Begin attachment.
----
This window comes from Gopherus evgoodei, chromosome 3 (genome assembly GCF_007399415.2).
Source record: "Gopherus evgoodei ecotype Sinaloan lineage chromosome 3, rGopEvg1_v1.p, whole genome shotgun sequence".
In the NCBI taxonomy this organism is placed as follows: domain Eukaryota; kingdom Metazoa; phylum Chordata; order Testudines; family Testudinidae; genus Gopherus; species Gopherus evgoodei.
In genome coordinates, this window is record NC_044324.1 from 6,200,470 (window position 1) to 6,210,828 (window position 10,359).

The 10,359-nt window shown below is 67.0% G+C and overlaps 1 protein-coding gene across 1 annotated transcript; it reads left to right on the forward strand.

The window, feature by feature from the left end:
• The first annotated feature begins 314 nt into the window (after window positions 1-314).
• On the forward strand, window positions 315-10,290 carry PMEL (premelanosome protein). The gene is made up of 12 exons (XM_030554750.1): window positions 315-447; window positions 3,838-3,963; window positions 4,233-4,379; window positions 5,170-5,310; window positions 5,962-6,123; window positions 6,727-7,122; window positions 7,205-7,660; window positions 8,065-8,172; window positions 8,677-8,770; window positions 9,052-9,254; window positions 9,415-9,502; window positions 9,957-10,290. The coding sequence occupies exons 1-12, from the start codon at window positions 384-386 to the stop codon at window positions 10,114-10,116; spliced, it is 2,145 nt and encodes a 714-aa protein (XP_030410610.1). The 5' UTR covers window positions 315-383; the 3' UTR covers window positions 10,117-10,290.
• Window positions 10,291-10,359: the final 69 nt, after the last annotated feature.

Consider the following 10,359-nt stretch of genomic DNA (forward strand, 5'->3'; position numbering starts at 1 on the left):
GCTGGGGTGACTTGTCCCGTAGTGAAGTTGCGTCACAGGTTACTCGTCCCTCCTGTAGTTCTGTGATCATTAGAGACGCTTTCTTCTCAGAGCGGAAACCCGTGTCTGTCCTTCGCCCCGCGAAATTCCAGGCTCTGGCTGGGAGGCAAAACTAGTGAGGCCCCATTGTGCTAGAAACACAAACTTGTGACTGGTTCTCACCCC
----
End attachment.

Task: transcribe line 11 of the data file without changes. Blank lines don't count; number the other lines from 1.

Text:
GCTGGGGTGACTTGTCCCGTAGTGAAGTTGCGTCACAGGTTACTCGTCCCTCCTGTAGTTCTGTGATCATTAGAGACGCTTTCTTCTCAGAGCGGAAACCCGTGTCTGTCCTTCGCCCCGCGAAATTCCAGGCTCTGGCTGGGAGGCAAAACTAGTGAGGCCCCATTGTGCTAGAAACACAAACTTGTGACTGGTTCTCACCCC